Jessica Tarlov: Conyers out? Not today. But maybe tomorrow. A girl can hope

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We all wanted to see more bipartisanship in Washington and it looks like we’ve finally got it.

On Thursday both House Minority Leader Nancy Pelosi, D-Calif., and Speaker Paul Ryan, R-Wis.,  called on embattled Michigan Democratic Congressman John Conyers to resign.

For those of you following the Conyers saga – and the sexual misconduct saga more generally – you already know that Pelosi bungled her response to allegations against the 88-year-old Conyers just a few days ago.

On “Meet the Press” on NBC Sunday, Pelosi said that Conyers – who is the longest-serving current member of the House, holding his seat since 1965 – was an icon in America. The top-ranking woman in Congress tossed aside the very credible accusations against Conyers by multiple women, who she had never met.

It’s good to see that Pelosi has finally arrived at the place she should’ve begun. This is the right decision for moral and ethical reasons, but also for political reasons.

The outrage was swift, from both sides of the aisle. Pelosi walked it back later that afternoon, saying that no matter how great a person’s legacy, “it is not a license for harassment.” The next day, Pelosi met Melanie Sloan, who worked for Conyers years ago.  Pelosi then said she believed Sloan’s allegations against Conyers.

There’s more to Conyers’ story. He used his office funds to settle a sexual harassment suit – your tax dollars hard at work. He should resign on the basis of this alone.

Conyers didn’t even use funds from the Congressional Accountability Act, which taxpayers pay for so that our representatives can harass and discriminate and then cover up their actions. You and I foot the bill for these settlements, but we never know what happened. This better be fixed, pronto.

It’s good to see that Pelosi has finally arrived at the place she should’ve begun. This is the right decision for moral and ethical reasons, but also for political reasons.

There’s a lot more at stake here than Conyers’ career. For Democrats, every moment that there is any equivocation on the fate of Conyers, another voter in the Dec. 12 special election for U.S. Senate in Alabama becomes more convinced that it’s OK to back an alleged child molester.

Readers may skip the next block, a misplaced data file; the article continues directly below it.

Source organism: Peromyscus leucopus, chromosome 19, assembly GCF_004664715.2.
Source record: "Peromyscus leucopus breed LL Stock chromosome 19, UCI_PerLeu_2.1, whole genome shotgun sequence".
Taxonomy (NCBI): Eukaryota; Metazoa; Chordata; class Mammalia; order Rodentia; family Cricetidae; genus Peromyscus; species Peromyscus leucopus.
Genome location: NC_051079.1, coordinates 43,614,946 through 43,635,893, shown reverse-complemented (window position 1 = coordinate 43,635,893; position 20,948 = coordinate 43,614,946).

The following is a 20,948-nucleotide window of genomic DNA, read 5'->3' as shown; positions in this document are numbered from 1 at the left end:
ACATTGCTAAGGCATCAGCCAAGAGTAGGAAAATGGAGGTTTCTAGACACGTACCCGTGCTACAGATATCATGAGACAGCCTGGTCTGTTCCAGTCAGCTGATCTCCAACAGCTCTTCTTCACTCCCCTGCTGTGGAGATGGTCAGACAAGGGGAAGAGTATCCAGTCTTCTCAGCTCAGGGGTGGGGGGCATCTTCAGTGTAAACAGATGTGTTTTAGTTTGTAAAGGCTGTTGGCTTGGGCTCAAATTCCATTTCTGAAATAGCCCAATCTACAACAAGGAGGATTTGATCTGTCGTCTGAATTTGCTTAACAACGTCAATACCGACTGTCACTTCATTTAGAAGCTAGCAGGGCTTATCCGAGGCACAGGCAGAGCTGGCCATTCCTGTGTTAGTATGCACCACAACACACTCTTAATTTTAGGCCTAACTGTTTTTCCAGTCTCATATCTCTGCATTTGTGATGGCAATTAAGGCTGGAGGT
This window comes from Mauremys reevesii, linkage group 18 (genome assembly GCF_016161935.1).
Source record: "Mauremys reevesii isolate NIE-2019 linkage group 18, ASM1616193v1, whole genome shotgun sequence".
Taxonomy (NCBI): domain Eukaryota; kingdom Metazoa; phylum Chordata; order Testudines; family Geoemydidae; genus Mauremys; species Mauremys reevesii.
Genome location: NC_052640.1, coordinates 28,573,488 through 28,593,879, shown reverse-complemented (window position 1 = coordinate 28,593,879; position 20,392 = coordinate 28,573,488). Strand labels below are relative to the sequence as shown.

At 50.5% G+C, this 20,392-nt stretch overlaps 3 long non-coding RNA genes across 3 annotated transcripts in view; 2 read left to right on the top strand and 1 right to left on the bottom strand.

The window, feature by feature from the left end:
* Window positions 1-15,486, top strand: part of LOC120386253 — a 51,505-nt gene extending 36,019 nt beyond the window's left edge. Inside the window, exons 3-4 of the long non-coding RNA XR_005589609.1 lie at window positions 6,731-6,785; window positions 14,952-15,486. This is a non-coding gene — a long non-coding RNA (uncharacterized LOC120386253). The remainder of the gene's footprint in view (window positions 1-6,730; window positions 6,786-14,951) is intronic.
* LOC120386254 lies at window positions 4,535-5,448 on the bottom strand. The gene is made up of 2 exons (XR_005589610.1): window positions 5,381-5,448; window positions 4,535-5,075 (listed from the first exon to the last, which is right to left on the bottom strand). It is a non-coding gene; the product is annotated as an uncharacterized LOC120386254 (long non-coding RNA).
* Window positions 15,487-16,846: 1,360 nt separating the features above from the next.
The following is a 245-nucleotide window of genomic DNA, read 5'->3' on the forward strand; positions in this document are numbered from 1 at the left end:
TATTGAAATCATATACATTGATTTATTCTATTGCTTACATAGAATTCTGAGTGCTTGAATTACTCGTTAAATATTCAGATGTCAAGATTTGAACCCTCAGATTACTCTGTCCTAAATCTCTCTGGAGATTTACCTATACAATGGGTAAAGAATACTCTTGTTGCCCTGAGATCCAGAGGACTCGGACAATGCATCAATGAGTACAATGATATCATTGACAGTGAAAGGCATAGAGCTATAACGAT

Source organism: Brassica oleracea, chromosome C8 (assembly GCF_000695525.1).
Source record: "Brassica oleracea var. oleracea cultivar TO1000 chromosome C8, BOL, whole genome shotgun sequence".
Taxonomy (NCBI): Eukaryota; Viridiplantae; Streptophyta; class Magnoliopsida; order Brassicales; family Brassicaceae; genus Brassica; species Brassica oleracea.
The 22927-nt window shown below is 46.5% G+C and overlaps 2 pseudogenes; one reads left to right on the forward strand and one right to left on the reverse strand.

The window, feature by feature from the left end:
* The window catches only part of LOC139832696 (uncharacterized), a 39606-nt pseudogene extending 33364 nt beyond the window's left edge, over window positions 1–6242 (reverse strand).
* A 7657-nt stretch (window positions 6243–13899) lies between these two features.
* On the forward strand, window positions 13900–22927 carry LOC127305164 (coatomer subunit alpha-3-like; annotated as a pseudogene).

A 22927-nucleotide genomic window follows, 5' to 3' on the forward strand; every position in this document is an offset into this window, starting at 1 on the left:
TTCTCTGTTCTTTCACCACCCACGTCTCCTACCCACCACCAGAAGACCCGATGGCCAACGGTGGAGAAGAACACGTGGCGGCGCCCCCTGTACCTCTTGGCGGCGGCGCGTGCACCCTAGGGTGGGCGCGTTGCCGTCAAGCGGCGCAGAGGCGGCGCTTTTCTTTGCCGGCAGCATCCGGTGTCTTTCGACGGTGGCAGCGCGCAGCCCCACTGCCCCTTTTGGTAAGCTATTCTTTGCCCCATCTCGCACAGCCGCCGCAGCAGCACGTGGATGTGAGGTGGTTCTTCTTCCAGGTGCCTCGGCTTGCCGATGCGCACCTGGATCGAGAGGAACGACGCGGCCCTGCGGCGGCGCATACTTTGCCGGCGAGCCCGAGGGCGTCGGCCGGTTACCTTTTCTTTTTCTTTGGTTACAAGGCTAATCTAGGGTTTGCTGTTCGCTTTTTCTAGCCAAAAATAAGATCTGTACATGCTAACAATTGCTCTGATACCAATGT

Alabama Republican candidate Roy Moore has been accused by eight women of sexual misconduct in years past, including one who was a 14-year-old girl at the time of the alleged incident.   

Voters will conclude that “they’re bad on both sides” if they believe all male politicians treat women badly. And I can imagine a lot of voters saying:  “Moore is a terrible guy, but we need more conservative judges. I’m obviously against child molesters, but it’s just allegations at this point.”

Now you may be wondering why I’m not lumping Senator Al Franken, D-Minn., in the same boat as Conyers. He, too, has been credibly accused of sexual misconduct and has even admitted to one of the incidents – which was caught on camera, when he posed with his hands on the flak jacket over the breasts of the sleeping Leeann Tweeden. Tweeden, who said Franken also forcibly gave her an unwanted kiss, accepted his apology.

I see something fundamentally different in what Franken did and is accused of doing. And I’m not alone. You’ll notice there isn’t nearly the same outcry about his actions or calls for his resignation.

There are some standouts like Rep. Kathleen Rice, D-N.Y., who has also called for Conyers to resign. She was a leading voice for a leadership change earlier this year and has been on the forefront of criticizing Pelosi for her management of this crisis.

Rice’s stance is that there needs to be accountability for politicians like there has been in the private sector. Washington shouldn’t be a safe house for men who abuse women.

I wouldn’t quibble with that and a majority of Americans would agree. There can’t be a different set of rules for elected officials.  Hopefully, the House will rectify that.

However, we run into dangerous territory when we throw everyone out, no matter the seriousness of offense. There are differences in what each of these men has allegedly done, and we can’t have the same punishment for each.

I accept the fact that Franken may be forced to resign. And I also accept the fact that his refusal to resign may directly influence the outcome in Alabama.

I’m desperate for Democrat Doug Jones to win the Senate race in Alabama – not only because it would put another Democrat in the Senate, but also because it would show that Americans are willing to put country over party. We need a lot more of that in America today.

Maybe that means that I’ve got to give Franken up. A sacrificial lamb for a better tomorrow, as it were.

Check back with me in a day.